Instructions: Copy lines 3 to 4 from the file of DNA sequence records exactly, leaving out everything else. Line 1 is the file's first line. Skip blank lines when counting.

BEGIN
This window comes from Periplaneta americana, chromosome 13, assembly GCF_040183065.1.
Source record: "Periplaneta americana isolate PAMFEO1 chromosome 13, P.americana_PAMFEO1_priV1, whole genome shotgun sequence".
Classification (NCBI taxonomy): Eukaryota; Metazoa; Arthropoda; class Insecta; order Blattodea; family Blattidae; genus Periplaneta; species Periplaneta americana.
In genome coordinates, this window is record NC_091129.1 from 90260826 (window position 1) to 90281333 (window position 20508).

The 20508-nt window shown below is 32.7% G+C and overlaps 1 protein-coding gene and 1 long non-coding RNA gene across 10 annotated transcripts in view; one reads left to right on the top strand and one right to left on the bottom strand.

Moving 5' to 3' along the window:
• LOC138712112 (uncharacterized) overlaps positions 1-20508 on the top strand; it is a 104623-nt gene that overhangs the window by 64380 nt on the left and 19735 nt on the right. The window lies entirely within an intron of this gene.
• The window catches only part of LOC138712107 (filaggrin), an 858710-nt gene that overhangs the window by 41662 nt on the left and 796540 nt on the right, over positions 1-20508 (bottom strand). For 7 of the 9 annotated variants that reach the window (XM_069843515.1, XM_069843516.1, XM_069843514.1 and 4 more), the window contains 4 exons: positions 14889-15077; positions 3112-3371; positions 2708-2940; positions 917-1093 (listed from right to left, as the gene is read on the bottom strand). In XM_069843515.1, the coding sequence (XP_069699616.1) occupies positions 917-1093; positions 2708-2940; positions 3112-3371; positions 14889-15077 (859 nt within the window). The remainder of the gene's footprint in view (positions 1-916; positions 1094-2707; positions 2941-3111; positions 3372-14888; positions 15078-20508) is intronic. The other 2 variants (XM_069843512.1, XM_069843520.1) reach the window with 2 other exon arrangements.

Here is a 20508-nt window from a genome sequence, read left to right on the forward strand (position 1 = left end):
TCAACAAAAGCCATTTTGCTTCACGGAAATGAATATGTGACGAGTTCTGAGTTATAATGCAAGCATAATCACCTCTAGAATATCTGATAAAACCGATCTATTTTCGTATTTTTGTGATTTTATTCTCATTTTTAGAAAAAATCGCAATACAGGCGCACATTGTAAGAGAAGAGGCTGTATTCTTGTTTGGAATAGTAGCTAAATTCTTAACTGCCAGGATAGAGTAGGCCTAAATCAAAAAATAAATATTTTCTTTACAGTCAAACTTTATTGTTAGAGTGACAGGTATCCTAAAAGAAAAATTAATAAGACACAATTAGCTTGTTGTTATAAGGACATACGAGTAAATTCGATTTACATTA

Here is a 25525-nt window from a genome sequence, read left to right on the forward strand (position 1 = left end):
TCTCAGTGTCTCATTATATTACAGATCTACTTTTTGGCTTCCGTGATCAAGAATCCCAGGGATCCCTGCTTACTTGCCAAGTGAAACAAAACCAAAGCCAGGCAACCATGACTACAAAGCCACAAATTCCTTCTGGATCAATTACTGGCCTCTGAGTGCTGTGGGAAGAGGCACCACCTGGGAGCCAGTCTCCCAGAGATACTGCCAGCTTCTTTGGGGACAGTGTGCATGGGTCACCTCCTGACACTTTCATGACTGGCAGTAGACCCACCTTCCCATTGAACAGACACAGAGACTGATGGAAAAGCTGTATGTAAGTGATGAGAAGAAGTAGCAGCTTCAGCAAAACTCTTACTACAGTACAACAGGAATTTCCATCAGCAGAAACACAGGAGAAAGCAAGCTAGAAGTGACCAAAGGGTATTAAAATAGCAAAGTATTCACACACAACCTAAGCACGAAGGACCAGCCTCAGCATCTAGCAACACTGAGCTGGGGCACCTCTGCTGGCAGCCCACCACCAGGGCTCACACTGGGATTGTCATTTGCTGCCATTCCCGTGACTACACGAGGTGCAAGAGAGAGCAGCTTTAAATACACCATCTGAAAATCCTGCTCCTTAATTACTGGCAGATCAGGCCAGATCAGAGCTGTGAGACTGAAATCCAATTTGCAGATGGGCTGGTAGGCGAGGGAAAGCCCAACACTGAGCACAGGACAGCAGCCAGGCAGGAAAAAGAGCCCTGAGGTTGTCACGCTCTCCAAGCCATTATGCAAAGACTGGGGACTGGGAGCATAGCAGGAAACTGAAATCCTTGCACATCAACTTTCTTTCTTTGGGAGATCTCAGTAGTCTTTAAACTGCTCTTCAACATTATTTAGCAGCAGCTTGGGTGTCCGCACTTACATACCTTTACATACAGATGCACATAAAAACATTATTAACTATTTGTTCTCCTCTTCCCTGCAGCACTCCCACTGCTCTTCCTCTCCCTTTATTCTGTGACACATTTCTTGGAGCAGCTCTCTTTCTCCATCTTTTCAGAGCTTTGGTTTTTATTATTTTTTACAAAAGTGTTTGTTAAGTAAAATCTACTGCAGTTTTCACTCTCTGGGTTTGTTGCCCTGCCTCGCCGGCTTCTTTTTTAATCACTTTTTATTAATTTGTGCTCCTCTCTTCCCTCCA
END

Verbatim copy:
Classification (NCBI taxonomy): Eukaryota; Metazoa; Arthropoda; class Insecta; order Blattodea; family Blattidae; genus Periplaneta; species Periplaneta americana.
In genome coordinates, this window is record NC_091129.1 from 90260826 (window position 1) to 90281333 (window position 20508).